This is an extract from Towards a socialist Australia, produced by the Socialist Alliance and its affiliate, Resistance. Read the first installment in last week's issue of Green Left, and the full text online on the Socialist Alliance website.
How will lasting fundamental social change in the interests of the majority come about? There is no precise map or blueprint, but long experience gives us some guides and shows that we will get nothing unless we fight for it.
The capitalist oligarchy — “the 1%” — and its supporters will fight to the end to defend elite privilege and wealth. Our collective experience is that the most effective way to win even limited reforms within the system is by organisation and mass action: strikes, marches and rallies that can make the economic and political costs too high for the rulers not to concede a reform.
Such struggles point to the way fundamental change can come about. Real change requires a revolution, a real victory by the majority in the battle for democracy to open up the replacement of the capitalist system with a democratic socialist system.
This can only be won by breaking the power of the billionaires. Revolution doesn’t mean a violent coup by a minority: a revolution can only come about when the majority of people see the need for radical change, and are actively involved in bringing it about, thereby creating a radically more democratic government, state and social system.
This seems a long way off in Australia at present, but deepening economic, environmental and political crises can create a situation where people are looking for solutions, and are open to revolutionary ideas.
An important step in the struggle for such change might be the winning of an electoral victory within the current system by popular forces. In this case, history has shown, we will have to mobilise in the streets, workplaces, schools, campuses and neighbourhoods to defend any progressive moves made against the power of the corporate rich.
The creation of militant, democratic campaigning organisations, determined to win, is crucial. One of the most important of these is a socialist party — one that seeks to unite all those who want to fight to end capitalism and that strives to win mass support through its involvement in all the day-to-day struggles of the exploited and oppressed.
Through working with unions and all progressive social movements and organisations, helping to fight for and defend immediate gains, participating in elections and discussing and putting forward solutions to the problems we face, such a party can help to build the consciousness and forms of participatory democracy needed to take political and social power away from the 1%, and to start to create a system that serves humanity and the planet.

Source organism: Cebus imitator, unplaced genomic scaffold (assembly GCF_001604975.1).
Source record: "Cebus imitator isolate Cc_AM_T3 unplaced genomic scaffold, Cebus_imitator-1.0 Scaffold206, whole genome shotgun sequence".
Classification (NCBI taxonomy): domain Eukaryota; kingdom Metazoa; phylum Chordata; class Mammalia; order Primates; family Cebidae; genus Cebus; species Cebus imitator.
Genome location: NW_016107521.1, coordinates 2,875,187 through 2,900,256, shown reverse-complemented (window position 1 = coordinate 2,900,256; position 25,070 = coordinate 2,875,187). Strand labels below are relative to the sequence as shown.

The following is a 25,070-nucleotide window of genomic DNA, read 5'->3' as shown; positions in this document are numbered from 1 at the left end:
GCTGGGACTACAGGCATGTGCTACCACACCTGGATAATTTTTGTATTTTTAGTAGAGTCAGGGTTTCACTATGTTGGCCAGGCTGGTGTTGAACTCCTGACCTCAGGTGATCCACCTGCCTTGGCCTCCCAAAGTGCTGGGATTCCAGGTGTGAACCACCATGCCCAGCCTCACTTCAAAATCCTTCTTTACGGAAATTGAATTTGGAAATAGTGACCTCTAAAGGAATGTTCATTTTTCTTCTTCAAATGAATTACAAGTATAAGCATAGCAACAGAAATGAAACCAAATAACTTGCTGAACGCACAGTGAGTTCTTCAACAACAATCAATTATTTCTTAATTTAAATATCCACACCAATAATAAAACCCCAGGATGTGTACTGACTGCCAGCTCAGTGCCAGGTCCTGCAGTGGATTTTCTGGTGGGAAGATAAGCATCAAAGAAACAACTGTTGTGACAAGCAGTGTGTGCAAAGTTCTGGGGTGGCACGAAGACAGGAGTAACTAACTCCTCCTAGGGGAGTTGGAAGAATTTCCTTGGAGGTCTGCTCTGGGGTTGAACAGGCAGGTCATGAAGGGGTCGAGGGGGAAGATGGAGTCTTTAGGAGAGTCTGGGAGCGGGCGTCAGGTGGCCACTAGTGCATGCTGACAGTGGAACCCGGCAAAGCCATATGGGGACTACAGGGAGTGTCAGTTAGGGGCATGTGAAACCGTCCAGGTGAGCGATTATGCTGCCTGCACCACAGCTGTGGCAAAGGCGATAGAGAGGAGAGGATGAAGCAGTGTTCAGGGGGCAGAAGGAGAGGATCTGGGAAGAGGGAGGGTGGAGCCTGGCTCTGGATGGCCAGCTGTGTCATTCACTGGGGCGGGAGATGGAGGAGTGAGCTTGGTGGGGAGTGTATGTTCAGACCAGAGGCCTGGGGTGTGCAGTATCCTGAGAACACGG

The problem of bureaucracy
Apologists for capitalism have long devoted enormous efforts to arguing against socialism. They argue that it is a completely utopian exercise that flies in the face of human nature. They say that it will never work or that it will always lead to bureaucratic dictatorship.
It is true that some revolutionary governments have degenerated into bureaucratic regimes, leading eventually to the restoration of capitalism. This highlights the centrality of the struggle for democracy as a part of the struggle to build a new society.
But it is also necessary to understand the objective conditions that contributed to such degenerations. Most revolutions in the 20th century took place in poor countries devastated by war. They faced constant attacks from the imperialist powers that used war, terrorism and economic sabotage to undermine them.
This created shortage and desperation that drove many working people out of public life and allowed an increasingly unaccountable bureaucracy to usurp power and accumulate private wealth and privilege.
If these countries had not suffered blockades, war and intervention at the hands of richer countries, things may have turned out completely differently. Thus, socialist revolutions in rich countries are important, not only for their own people but also for those of the poorer countries.
If we can overcome capitalism — if the economy is socially owned and controlled and we have a system of popular power — then we have a framework for dealing with the ecological and social problems that we face.
The most urgent order of business of a real people’s government would be an emergency program of action to tackle climate change, including the consequences of decades of inaction, and to build a sustainable economy.
A people’s government would sign a treaty with Aboriginal and Torres Strait Islander people, recognising and compensating for their original dispossession and supporting their self-determination. A people’s government would move rapidly to overcome disadvantage at all levels and in all sectors of society.
The guiding principle of a post-capitalist society would be the welfare of all people and a stable environment. No one would be abandoned to their fate, as is the case under capitalism.
Increasingly more basic goods and services could be provided without charge (such as healthcare, education, transport, welfare). These rights belong to every human being.